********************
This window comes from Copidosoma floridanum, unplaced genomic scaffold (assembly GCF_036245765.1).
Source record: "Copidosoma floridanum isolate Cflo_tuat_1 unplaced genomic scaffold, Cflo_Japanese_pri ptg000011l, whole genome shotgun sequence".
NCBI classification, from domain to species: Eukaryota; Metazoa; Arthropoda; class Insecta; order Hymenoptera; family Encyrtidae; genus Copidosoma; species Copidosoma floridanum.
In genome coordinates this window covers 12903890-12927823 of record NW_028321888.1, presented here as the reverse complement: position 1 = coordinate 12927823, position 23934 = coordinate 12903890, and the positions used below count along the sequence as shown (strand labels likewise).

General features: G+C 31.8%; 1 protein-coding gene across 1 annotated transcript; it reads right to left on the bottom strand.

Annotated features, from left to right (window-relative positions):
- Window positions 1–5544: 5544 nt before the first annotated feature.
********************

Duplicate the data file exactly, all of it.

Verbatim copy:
This window comes from Copidosoma floridanum, unplaced genomic scaffold (assembly GCF_036245765.1).
Source record: "Copidosoma floridanum isolate Cflo_tuat_1 unplaced genomic scaffold, Cflo_Japanese_pri ptg000011l, whole genome shotgun sequence".
NCBI classification, from domain to species: Eukaryota; Metazoa; Arthropoda; class Insecta; order Hymenoptera; family Encyrtidae; genus Copidosoma; species Copidosoma floridanum.
In genome coordinates this window covers 12903890-12927823 of record NW_028321888.1, presented here as the reverse complement: position 1 = coordinate 12927823, position 23934 = coordinate 12903890, and the positions used below count along the sequence as shown (strand labels likewise).

General features: G+C 31.8%; 1 protein-coding gene across 1 annotated transcript; it reads right to left on the bottom strand.

Annotated features, from left to right (window-relative positions):
- Window positions 1–5544: 5544 nt before the first annotated feature.